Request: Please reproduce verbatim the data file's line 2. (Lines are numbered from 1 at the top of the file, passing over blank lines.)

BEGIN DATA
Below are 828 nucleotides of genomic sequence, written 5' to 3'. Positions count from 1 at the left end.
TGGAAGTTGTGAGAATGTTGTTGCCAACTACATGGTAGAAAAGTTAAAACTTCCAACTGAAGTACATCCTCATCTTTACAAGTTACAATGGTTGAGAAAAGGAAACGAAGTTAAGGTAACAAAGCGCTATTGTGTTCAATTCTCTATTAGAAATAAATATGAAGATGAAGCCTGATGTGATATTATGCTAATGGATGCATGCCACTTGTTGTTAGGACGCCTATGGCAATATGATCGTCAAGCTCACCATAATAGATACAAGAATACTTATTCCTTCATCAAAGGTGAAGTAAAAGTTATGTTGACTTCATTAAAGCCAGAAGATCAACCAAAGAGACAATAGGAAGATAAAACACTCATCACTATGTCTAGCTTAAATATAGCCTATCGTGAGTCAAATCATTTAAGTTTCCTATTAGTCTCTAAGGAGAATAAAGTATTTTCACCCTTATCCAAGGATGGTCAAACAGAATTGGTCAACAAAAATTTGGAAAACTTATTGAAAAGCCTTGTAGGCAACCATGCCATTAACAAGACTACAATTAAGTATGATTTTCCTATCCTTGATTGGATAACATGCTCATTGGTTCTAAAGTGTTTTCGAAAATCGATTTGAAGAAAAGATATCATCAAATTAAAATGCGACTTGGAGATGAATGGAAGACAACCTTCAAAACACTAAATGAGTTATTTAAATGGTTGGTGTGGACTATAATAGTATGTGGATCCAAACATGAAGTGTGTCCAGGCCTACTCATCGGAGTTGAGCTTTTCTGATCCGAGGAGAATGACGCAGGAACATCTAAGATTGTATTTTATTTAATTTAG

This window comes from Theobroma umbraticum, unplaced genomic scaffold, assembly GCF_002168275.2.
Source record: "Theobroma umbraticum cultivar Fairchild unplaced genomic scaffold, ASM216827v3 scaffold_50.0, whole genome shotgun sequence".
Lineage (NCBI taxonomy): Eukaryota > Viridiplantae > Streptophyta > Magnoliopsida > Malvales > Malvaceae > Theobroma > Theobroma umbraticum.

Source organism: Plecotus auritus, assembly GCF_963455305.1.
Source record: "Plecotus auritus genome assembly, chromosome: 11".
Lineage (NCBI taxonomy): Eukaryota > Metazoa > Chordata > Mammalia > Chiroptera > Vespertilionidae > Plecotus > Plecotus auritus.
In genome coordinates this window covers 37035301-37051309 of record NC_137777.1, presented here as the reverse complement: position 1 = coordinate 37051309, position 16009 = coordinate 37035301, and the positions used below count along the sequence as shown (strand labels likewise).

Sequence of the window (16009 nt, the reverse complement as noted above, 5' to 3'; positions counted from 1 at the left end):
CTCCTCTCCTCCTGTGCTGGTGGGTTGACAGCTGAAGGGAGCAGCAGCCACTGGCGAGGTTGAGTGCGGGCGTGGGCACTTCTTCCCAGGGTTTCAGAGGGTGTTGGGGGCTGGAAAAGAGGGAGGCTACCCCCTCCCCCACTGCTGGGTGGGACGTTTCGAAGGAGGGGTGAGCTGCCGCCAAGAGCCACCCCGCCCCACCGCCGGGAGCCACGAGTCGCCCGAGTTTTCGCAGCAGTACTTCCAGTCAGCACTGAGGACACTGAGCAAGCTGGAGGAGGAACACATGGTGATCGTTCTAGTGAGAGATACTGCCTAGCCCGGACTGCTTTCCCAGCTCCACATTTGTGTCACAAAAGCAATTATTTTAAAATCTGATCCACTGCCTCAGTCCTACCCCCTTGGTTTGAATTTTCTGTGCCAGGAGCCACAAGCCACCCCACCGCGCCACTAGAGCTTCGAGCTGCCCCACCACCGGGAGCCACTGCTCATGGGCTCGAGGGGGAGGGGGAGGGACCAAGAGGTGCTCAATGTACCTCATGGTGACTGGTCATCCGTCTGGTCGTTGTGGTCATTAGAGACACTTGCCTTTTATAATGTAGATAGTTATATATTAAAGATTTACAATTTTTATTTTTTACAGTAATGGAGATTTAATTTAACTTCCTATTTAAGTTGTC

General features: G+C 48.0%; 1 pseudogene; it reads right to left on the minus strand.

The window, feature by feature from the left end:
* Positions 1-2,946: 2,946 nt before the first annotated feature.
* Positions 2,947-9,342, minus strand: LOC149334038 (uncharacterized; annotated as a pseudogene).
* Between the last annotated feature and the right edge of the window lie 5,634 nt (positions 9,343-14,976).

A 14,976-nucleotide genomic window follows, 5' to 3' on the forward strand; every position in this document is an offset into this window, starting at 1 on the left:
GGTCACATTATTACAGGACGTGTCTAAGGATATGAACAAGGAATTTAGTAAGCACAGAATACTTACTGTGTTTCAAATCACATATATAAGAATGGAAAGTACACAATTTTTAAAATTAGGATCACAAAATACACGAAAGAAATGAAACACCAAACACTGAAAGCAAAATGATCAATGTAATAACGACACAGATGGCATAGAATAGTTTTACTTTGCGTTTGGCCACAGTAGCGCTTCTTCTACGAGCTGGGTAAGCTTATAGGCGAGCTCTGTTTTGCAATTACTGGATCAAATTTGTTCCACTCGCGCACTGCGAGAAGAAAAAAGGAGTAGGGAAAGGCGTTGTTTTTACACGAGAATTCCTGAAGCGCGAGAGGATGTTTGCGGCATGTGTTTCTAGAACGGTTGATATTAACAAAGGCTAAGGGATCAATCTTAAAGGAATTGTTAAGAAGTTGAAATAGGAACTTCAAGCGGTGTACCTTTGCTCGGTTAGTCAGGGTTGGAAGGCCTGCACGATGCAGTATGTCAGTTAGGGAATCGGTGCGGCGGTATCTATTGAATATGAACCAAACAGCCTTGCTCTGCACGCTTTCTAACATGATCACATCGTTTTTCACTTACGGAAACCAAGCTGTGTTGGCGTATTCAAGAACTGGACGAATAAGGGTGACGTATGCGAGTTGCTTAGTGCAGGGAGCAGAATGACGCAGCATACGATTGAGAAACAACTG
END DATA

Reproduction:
TGGAAGTTGTGAGAATGTTGTTGCCAACTACATGGTAGAAAAGTTAAAACTTCCAACTGAAGTACATCCTCATCTTTACAAGTTACAATGGTTGAGAAAAGGAAACGAAGTTAAGGTAACAAAGCGCTATTGTGTTCAATTCTCTATTAGAAATAAATATGAAGATGAAGCCTGATGTGATATTATGCTAATGGATGCATGCCACTTGTTGTTAGGACGCCTATGGCAATATGATCGTCAAGCTCACCATAATAGATACAAGAATACTTATTCCTTCATCAAAGGTGAAGTAAAAGTTATGTTGACTTCATTAAAGCCAGAAGATCAACCAAAGAGACAATAGGAAGATAAAACACTCATCACTATGTCTAGCTTAAATATAGCCTATCGTGAGTCAAATCATTTAAGTTTCCTATTAGTCTCTAAGGAGAATAAAGTATTTTCACCCTTATCCAAGGATGGTCAAACAGAATTGGTCAACAAAAATTTGGAAAACTTATTGAAAAGCCTTGTAGGCAACCATGCCATTAACAAGACTACAATTAAGTATGATTTTCCTATCCTTGATTGGATAACATGCTCATTGGTTCTAAAGTGTTTTCGAAAATCGATTTGAAGAAAAGATATCATCAAATTAAAATGCGACTTGGAGATGAATGGAAGACAACCTTCAAAACACTAAATGAGTTATTTAAATGGTTGGTGTGGACTATAATAGTATGTGGATCCAAACATGAAGTGTGTCCAGGCCTACTCATCGGAGTTGAGCTTTTCTGATCCGAGGAGAATGACGCAGGAACATCTAAGATTGTATTTTATTTAATTTAG